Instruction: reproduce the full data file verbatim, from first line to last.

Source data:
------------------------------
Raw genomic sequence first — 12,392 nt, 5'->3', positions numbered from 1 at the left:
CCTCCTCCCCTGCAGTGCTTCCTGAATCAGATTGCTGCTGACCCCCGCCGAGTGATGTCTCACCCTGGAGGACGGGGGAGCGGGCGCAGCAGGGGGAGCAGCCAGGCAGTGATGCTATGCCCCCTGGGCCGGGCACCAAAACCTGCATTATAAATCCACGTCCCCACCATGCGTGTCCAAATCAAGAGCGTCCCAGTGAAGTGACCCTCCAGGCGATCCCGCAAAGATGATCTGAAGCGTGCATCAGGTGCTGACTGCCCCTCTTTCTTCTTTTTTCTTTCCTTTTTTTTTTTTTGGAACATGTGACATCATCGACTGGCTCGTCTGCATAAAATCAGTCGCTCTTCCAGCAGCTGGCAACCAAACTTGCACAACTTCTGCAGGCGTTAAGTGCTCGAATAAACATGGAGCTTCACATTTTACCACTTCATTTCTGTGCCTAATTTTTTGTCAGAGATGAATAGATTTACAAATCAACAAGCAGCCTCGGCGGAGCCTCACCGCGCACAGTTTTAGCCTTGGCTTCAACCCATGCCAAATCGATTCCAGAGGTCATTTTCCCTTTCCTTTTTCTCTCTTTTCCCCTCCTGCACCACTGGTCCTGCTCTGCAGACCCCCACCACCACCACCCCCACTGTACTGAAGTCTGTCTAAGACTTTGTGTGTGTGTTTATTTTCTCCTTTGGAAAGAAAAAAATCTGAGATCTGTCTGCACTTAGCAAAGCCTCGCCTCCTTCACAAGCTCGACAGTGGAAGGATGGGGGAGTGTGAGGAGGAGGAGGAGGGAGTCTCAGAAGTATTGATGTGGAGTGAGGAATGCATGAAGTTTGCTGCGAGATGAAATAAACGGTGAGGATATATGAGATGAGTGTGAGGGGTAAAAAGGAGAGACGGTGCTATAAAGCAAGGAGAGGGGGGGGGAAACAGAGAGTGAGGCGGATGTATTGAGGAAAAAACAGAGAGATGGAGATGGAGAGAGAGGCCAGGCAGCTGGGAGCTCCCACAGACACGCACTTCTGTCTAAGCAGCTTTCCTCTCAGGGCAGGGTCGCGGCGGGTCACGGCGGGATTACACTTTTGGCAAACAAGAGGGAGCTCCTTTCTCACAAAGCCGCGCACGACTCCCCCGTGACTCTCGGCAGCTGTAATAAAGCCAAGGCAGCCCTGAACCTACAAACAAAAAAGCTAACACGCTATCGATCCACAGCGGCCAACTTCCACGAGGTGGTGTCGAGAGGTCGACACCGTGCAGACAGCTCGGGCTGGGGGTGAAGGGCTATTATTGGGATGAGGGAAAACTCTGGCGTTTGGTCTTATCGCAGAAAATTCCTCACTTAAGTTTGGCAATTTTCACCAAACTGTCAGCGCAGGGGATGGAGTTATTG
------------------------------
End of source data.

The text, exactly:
Raw genomic sequence first — 12,392 nt, 5'->3', positions numbered from 1 at the left:
CCTCCTCCCCTGCAGTGCTTCCTGAATCAGATTGCTGCTGACCCCCGCCGAGTGATGTCTCACCCTGGAGGACGGGGGAGCGGGCGCAGCAGGGGGAGCAGCCAGGCAGTGATGCTATGCCCCCTGGGCCGGGCACCAAAACCTGCATTATAAATCCACGTCCCCACCATGCGTGTCCAAATCAAGAGCGTCCCAGTGAAGTGACCCTCCAGGCGATCCCGCAAAGATGATCTGAAGCGTGCATCAGGTGCTGACTGCCCCTCTTTCTTCTTTTTTCTTTCCTTTTTTTTTTTTTGGAACATGTGACATCATCGACTGGCTCGTCTGCATAAAATCAGTCGCTCTTCCAGCAGCTGGCAACCAAACTTGCACAACTTCTGCAGGCGTTAAGTGCTCGAATAAACATGGAGCTTCACATTTTACCACTTCATTTCTGTGCCTAATTTTTTGTCAGAGATGAATAGATTTACAAATCAACAAGCAGCCTCGGCGGAGCCTCACCGCGCACAGTTTTAGCCTTGGCTTCAACCCATGCCAAATCGATTCCAGAGGTCATTTTCCCTTTCCTTTTTCTCTCTTTTCCCCTCCTGCACCACTGGTCCTGCTCTGCAGACCCCCACCACCACCACCCCCACTGTACTGAAGTCTGTCTAAGACTTTGTGTGTGTGTTTATTTTCTCCTTTGGAAAGAAAAAAATCTGAGATCTGTCTGCACTTAGCAAAGCCTCGCCTCCTTCACAAGCTCGACAGTGGAAGGATGGGGGAGTGTGAGGAGGAGGAGGAGGGAGTCTCAGAAGTATTGATGTGGAGTGAGGAATGCATGAAGTTTGCTGCGAGATGAAATAAACGGTGAGGATATATGAGATGAGTGTGAGGGGTAAAAAGGAGAGACGGTGCTATAAAGCAAGGAGAGGGGGGGGGAAACAGAGAGTGAGGCGGATGTATTGAGGAAAAAACAGAGAGATGGAGATGGAGAGAGAGGCCAGGCAGCTGGGAGCTCCCACAGACACGCACTTCTGTCTAAGCAGCTTTCCTCTCAGGGCAGGGTCGCGGCGGGTCACGGCGGGATTACACTTTTGGCAAACAAGAGGGAGCTCCTTTCTCACAAAGCCGCGCACGACTCCCCCGTGACTCTCGGCAGCTGTAATAAAGCCAAGGCAGCCCTGAACCTACAAACAAAAAAGCTAACACGCTATCGATCCACAGCGGCCAACTTCCACGAGGTGGTGTCGAGAGGTCGACACCGTGCAGACAGCTCGGGCTGGGGGTGAAGGGCTATTATTGGGATGAGGGAAAACTCTGGCGTTTGGTCTTATCGCAGAAAATTCCTCACTTAAGTTTGGCAATTTTCACCAAACTGTCAGCGCAGGGGATGGAGTTATTG